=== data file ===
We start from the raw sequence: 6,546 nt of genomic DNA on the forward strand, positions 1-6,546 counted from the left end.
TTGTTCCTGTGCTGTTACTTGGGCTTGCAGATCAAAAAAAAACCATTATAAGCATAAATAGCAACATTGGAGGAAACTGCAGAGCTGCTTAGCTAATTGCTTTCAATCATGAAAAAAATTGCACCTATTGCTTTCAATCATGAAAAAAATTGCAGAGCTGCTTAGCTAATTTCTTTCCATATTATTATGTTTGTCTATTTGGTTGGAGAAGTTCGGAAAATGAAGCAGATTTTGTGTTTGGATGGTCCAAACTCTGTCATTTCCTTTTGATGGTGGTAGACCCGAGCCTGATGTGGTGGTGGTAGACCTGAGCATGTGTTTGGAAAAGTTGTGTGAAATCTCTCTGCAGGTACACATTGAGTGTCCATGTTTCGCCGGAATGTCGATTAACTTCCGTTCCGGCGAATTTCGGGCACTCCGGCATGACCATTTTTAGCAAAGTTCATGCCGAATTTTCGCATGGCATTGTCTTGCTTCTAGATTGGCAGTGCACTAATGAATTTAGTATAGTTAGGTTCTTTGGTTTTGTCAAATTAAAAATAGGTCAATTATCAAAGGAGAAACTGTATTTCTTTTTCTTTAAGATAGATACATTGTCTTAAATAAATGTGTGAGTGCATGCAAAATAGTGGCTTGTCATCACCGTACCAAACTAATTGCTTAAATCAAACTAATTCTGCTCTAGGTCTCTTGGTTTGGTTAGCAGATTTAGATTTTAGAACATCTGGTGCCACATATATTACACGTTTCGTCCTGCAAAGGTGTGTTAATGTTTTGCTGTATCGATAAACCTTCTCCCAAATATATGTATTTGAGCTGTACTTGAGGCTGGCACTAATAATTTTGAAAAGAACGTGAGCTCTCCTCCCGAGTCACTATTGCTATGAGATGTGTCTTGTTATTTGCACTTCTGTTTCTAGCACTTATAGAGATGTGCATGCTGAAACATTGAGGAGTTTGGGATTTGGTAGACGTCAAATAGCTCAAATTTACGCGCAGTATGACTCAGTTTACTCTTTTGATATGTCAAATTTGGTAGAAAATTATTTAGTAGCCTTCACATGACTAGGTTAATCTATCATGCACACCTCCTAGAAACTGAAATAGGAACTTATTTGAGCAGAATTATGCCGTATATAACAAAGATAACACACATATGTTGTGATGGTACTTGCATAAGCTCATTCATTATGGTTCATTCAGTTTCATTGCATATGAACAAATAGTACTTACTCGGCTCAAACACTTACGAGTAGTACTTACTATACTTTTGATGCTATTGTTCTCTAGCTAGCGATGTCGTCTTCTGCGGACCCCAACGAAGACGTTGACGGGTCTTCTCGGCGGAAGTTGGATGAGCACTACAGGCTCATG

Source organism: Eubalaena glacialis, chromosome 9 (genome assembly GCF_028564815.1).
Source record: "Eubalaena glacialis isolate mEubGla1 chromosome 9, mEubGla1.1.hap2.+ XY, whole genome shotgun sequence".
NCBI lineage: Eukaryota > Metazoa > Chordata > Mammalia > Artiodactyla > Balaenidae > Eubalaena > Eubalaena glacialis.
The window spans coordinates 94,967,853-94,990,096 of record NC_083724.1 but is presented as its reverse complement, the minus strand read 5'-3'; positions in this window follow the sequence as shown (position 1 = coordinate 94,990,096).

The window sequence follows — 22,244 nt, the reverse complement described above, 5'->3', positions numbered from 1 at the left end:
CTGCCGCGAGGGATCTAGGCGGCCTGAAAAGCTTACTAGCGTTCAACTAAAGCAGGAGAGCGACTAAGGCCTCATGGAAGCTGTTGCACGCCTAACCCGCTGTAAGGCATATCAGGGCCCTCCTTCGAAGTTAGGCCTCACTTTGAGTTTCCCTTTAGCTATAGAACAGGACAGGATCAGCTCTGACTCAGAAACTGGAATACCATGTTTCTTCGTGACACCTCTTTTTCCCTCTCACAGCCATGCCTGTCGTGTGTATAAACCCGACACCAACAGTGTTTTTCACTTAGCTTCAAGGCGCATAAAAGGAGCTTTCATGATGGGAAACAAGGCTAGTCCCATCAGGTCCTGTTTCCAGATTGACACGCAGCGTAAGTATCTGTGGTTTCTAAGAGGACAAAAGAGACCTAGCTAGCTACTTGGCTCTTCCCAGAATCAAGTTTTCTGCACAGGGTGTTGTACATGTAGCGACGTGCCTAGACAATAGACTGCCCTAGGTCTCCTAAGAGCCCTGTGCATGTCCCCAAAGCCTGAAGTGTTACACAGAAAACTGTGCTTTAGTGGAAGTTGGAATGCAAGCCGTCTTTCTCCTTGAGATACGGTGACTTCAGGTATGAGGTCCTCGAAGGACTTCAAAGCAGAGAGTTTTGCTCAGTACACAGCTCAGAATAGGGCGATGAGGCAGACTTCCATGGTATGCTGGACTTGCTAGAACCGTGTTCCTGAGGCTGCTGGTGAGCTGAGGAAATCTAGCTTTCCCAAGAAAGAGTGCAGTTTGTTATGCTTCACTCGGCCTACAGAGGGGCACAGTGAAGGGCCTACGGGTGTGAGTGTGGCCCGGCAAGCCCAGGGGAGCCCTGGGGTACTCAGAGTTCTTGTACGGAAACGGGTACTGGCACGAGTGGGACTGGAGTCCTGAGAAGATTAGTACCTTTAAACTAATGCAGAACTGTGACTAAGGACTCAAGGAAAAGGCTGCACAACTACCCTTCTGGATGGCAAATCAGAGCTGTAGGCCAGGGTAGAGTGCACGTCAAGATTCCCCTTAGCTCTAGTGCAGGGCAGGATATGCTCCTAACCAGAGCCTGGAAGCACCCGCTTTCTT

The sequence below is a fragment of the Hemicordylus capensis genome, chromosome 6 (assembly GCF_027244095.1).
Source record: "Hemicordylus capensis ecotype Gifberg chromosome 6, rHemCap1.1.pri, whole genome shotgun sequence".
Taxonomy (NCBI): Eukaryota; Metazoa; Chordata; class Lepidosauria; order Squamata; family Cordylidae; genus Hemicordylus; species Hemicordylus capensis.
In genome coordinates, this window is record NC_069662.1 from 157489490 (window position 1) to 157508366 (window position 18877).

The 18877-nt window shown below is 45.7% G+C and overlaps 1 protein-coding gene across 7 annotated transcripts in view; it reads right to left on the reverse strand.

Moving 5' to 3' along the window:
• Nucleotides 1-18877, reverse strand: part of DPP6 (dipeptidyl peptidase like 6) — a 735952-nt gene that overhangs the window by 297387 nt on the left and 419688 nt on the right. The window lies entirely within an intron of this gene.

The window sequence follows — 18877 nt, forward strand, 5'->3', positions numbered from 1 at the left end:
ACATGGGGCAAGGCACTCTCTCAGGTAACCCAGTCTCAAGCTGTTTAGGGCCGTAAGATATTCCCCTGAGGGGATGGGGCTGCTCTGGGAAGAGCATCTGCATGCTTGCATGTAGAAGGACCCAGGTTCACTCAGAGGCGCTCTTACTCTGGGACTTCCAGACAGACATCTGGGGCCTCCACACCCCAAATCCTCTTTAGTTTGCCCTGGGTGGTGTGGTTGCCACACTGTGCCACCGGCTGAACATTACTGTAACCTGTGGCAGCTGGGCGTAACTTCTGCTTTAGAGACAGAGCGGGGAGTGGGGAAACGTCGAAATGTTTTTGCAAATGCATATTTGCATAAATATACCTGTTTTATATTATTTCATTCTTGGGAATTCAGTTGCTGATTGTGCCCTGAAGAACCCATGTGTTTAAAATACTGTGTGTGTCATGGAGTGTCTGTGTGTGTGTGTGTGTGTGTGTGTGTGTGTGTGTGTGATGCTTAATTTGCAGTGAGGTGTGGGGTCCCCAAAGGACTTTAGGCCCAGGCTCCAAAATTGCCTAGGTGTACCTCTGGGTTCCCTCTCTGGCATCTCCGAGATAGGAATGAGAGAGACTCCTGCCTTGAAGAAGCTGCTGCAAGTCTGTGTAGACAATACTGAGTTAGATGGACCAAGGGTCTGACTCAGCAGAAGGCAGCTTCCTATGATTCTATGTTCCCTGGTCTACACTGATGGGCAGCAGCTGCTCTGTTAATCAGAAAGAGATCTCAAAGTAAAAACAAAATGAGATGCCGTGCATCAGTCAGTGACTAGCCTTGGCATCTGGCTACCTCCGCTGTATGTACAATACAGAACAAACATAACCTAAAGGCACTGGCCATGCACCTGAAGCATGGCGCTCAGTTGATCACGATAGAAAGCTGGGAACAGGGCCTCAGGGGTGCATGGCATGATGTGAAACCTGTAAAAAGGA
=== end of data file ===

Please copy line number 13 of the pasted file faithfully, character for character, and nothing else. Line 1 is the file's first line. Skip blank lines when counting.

The 18877-nt window shown below is 45.7% G+C and overlaps 1 protein-coding gene across 7 annotated transcripts in view; it reads right to left on the reverse strand.